Why PaaS is the Future of Healthcare

The following is a guest post by Anil Kottoor, president and CEO of MedHOK.

The need for improved data management and quality reporting is increasing exponentially as various healthcare reform measures take effect. From hospitals and physicians participating in Accountable Care Organizations (ACOs) to Medicare Advantage and prescription drug plans looking to improve their Star ratings, it seems that no healthcare sector is exempt from this litany of change.

Take for instance ACO participants. While the newly formed care model promises to improve care coordination and cut costs, doing so requires that providers invest in patient population management platforms capable of collecting and sharing patient information across the continuum of care.

Similarly, Medicare Advantage and prescription drug plans are seeking out platforms capable of monitoring and tracking quality metrics. That is because under the Centers for Medicare and Medicaid Services (CMS’) continually evolving Five Star Rating System, the pressure is on to improve quality or miss out on incentives such as year-round enrollment under a newly created special election period.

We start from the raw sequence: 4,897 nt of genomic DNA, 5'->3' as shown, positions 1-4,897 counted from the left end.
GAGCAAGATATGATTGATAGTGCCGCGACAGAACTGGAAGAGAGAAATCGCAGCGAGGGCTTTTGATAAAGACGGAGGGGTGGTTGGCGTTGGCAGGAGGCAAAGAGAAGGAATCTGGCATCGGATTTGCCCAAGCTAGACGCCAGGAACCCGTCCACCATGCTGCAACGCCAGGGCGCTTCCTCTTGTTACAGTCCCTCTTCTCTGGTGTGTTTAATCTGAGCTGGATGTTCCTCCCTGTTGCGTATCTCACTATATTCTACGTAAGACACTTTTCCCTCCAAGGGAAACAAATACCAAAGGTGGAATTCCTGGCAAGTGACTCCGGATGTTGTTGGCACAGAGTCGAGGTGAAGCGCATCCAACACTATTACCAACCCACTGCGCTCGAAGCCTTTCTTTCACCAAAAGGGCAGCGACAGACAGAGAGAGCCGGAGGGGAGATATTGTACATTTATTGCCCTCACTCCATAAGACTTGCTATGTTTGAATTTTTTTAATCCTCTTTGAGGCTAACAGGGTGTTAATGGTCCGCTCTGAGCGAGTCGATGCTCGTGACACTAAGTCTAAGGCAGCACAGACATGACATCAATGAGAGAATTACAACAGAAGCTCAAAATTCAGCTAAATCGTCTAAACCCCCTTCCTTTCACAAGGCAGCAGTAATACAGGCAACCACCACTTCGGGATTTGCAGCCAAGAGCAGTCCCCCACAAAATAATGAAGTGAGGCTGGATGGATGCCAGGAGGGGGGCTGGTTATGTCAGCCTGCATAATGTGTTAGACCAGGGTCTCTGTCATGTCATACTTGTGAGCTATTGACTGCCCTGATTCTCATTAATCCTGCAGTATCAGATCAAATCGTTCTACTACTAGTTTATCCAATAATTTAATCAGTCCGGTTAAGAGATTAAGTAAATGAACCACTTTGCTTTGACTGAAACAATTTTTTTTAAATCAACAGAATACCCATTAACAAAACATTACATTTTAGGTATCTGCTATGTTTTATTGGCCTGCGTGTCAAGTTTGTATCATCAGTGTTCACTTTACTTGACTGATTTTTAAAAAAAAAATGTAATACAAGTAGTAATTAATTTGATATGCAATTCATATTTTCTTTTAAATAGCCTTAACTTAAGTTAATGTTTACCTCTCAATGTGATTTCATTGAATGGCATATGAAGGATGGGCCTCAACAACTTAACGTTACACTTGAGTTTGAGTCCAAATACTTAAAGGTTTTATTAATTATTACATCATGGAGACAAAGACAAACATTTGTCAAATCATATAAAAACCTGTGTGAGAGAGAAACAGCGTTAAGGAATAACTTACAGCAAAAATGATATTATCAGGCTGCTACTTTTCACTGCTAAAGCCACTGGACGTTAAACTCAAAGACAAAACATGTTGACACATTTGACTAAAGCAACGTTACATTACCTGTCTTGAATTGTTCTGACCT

Despite the system-wide need for these advanced technology tools, few organizations have the resources necessary to invest in the hardware and software required to manage and track patient information and quality metrics. Small- to medium-sized businesses in particular are finding that they simply do not have the space or technical expertise to house and manage additional servers in-house.

As a result, many providers are seeking alternative solutions to their data management needs.

Software-as-a-Service Model

Perhaps the most well-known alternative to purchasing costly hardware and software is the Software-as-a-Service (SaaS) model, which provides organizations with the software they need via intuitive web interfaces. By eliminating the need for upfront hardware investments and ongoing maintenance costs, cloud-based software eliminates the hefty cost barrier that many providers face with their IT infrastructure investments.

Further, unlike traditional software, SaaS-based solutions do not require the purchase of multiple licenses across the organization. Most subscriptions can be tailored to the organization’s user needs and customized as staff size fluctuates. In addition, because software is hosted by a vendor or service provider and made available over the Internet, users can access information anywhere with Internet access.